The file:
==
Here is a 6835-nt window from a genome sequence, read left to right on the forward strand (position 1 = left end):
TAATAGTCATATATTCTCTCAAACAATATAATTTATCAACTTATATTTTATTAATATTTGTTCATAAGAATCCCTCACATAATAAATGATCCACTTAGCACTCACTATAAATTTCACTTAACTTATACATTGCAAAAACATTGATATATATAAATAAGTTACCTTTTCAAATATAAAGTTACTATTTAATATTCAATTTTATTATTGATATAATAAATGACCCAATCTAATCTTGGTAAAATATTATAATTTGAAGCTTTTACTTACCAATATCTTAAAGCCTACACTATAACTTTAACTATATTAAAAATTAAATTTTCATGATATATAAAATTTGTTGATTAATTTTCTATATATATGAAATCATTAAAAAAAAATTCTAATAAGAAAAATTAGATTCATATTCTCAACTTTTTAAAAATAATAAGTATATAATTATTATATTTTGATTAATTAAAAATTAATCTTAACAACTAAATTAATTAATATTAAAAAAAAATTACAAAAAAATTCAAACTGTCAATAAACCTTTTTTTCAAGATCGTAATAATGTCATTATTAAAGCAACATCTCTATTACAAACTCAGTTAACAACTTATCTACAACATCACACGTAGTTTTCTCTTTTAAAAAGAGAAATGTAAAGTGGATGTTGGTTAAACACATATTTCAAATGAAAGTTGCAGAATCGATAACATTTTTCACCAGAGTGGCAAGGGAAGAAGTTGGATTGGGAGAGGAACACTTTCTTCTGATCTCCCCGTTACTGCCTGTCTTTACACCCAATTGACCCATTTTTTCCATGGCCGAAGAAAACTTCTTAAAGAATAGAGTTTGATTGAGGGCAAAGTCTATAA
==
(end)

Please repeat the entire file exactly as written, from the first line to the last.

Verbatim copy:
Here is a 6835-nt window from a genome sequence, read left to right on the forward strand (position 1 = left end):
TAATAGTCATATATTCTCTCAAACAATATAATTTATCAACTTATATTTTATTAATATTTGTTCATAAGAATCCCTCACATAATAAATGATCCACTTAGCACTCACTATAAATTTCACTTAACTTATACATTGCAAAAACATTGATATATATAAATAAGTTACCTTTTCAAATATAAAGTTACTATTTAATATTCAATTTTATTATTGATATAATAAATGACCCAATCTAATCTTGGTAAAATATTATAATTTGAAGCTTTTACTTACCAATATCTTAAAGCCTACACTATAACTTTAACTATATTAAAAATTAAATTTTCATGATATATAAAATTTGTTGATTAATTTTCTATATATATGAAATCATTAAAAAAAAATTCTAATAAGAAAAATTAGATTCATATTCTCAACTTTTTAAAAATAATAAGTATATAATTATTATATTTTGATTAATTAAAAATTAATCTTAACAACTAAATTAATTAATATTAAAAAAAAATTACAAAAAAATTCAAACTGTCAATAAACCTTTTTTTCAAGATCGTAATAATGTCATTATTAAAGCAACATCTCTATTACAAACTCAGTTAACAACTTATCTACAACATCACACGTAGTTTTCTCTTTTAAAAAGAGAAATGTAAAGTGGATGTTGGTTAAACACATATTTCAAATGAAAGTTGCAGAATCGATAACATTTTTCACCAGAGTGGCAAGGGAAGAAGTTGGATTGGGAGAGGAACACTTTCTTCTGATCTCCCCGTTACTGCCTGTCTTTACACCCAATTGACCCATTTTTTCCATGGCCGAAGAAAACTTCTTAAAGAATAGAGTTTGATTGAGGGCAAAGTCTATAA